As the CIS report notes, it’s impossible to count the number of such parents. It’s certainly possible some exist.

But the biggest draw for illegal immigration is probably jobs, not birthright citizenship. The flow of unauthorized immigrants generally swells and shrinks in concert with economic conditions in the US, according to Pew Research data.

For instance, the number of such immigrants in America rose sharply during the relatively prosperous years of the 1990s and early 2000s. It then dropped sharply during the Great Recession of 2007 to 2009, mainly due to a drop in immigrants from Mexico.

In recent years, the undocumented immigration population has leveled off, according to Pew. That would indicate that the net influx of the unauthorized is zero.

GOP is purposely inciting hatred against people of Mexican or Latin American origin, while all along it appears Asians have the highest birth citizenship in America.

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What happens to the kids? For that 2011 time frame, at least 5,100 children whose parents had been deported were living in foster care, according to this data.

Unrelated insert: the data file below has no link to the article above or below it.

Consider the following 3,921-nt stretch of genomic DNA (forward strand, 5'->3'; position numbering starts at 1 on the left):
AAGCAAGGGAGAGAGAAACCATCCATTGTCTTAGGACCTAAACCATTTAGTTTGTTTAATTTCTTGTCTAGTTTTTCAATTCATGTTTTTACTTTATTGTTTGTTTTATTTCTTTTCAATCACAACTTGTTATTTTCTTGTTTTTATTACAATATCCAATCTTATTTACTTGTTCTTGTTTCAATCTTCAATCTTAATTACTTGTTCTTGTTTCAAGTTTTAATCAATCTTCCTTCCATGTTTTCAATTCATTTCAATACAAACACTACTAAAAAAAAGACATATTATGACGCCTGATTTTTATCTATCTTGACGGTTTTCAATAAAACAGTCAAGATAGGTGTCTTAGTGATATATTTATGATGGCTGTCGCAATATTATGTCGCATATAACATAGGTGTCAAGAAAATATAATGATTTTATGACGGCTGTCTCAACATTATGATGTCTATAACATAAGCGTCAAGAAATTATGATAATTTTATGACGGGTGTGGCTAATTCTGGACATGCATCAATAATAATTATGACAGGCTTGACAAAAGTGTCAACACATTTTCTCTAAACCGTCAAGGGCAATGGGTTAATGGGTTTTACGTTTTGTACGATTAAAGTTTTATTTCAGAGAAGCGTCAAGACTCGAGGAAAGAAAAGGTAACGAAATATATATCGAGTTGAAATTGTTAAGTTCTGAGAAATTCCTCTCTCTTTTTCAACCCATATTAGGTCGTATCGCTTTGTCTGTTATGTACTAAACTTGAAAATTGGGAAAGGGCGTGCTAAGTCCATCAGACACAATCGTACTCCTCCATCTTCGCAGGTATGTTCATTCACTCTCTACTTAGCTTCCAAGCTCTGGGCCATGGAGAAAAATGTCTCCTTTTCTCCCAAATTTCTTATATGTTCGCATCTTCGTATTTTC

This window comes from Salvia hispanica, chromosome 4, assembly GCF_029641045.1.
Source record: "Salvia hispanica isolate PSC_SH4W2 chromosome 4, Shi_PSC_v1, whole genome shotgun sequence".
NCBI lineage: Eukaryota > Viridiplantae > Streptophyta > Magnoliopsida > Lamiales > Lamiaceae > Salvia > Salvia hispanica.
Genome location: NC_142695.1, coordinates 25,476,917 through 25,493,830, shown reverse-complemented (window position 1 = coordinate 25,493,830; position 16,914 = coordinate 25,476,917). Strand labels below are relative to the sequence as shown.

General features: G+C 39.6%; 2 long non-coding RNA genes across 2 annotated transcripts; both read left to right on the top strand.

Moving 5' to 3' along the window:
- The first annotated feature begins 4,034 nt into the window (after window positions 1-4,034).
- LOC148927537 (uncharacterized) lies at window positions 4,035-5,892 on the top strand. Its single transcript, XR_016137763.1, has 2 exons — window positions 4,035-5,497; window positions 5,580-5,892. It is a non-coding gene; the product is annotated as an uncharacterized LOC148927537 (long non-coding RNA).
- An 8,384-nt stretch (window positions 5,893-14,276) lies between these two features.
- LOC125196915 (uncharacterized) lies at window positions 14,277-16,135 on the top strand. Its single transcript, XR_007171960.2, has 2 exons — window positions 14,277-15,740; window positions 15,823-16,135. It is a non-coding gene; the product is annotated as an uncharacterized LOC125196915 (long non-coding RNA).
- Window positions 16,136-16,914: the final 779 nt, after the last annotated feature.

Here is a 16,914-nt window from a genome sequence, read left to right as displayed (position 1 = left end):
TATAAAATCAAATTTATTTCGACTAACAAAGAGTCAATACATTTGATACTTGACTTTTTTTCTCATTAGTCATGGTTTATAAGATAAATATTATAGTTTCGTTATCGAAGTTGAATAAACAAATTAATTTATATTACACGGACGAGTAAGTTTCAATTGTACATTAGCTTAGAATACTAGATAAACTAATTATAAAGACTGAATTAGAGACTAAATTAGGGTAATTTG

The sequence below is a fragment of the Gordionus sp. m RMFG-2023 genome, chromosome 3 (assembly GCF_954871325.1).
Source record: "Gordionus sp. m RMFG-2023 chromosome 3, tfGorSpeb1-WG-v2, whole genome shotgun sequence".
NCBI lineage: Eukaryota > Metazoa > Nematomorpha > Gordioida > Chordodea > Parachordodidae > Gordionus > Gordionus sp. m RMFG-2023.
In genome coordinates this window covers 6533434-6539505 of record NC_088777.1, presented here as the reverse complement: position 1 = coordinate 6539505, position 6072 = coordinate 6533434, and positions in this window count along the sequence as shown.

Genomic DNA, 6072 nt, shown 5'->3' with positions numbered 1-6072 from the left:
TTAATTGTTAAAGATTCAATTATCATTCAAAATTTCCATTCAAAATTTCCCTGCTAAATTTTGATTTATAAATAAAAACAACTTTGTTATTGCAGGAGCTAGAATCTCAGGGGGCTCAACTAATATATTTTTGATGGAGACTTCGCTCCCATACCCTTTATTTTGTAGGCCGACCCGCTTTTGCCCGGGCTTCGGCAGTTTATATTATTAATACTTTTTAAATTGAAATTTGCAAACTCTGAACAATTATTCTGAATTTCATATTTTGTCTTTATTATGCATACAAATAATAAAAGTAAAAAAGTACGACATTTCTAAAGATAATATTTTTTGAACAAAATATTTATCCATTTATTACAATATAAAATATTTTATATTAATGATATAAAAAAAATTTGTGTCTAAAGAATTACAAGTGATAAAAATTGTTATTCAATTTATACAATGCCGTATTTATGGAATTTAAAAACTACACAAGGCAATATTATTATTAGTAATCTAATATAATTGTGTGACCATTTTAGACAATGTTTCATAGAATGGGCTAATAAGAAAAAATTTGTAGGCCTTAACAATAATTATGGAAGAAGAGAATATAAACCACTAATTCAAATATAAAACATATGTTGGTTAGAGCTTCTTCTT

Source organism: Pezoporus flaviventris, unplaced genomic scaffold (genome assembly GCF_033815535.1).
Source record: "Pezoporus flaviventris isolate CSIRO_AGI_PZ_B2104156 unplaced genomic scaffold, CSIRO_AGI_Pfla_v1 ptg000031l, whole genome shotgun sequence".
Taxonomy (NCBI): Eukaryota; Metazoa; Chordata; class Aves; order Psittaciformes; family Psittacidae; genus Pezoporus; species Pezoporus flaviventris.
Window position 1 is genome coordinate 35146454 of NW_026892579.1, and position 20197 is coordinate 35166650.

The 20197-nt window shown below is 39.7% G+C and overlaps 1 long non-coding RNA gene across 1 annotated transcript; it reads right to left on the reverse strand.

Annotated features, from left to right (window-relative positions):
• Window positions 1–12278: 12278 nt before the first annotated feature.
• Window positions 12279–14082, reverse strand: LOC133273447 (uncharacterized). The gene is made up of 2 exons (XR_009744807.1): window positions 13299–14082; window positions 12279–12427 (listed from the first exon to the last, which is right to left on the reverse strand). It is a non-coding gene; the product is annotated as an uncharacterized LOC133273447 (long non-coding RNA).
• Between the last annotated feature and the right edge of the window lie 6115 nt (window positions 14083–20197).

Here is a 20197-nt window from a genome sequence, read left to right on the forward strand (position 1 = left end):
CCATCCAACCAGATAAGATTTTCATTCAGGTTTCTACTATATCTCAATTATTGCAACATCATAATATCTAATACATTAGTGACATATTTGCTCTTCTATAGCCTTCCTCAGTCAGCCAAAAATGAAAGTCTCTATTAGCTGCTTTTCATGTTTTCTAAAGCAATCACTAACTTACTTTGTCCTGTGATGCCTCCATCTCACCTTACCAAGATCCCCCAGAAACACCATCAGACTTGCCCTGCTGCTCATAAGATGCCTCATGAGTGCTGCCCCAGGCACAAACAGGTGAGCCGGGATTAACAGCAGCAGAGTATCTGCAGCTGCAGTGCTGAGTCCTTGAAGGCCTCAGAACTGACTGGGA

So this means that those 5,100 who were being supported by their parents are now being supported by the state (as states support foster parents). Hence, deporting the parents has made these children dependent on state funds, the very thing we need to prove will not happen to our finace's.......Interesting.

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What happens to the kids? For that 2011 time frame, at least 5,100 children whose parents had been deported were living in foster care, according to this data.

So this means that those 5,100 who were being supported by their parents are now being supported by the state (as states support foster parents). Hence, deporting the parents has made these children dependent on state funds, the very thing we need to prove will not happen to our finace's.......Interesting.

Very good point. That's why I believe this should be done away with. They tell you assets count, but you can't use the only house you have. It's insane.

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this label has different meanings, depending on country of origin of parents:

1. Mexican - we can stay after giving birth in USA

2. Chinese - is long term retirement program for parents - they move/immigrate to USA after child finishes USA college, undergrad 4 year. Many monies moved 18 months prior to filing the I-130.


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this label has different meanings, depending on country of origin of parents:

1. Mexican - we can stay after giving birth in USA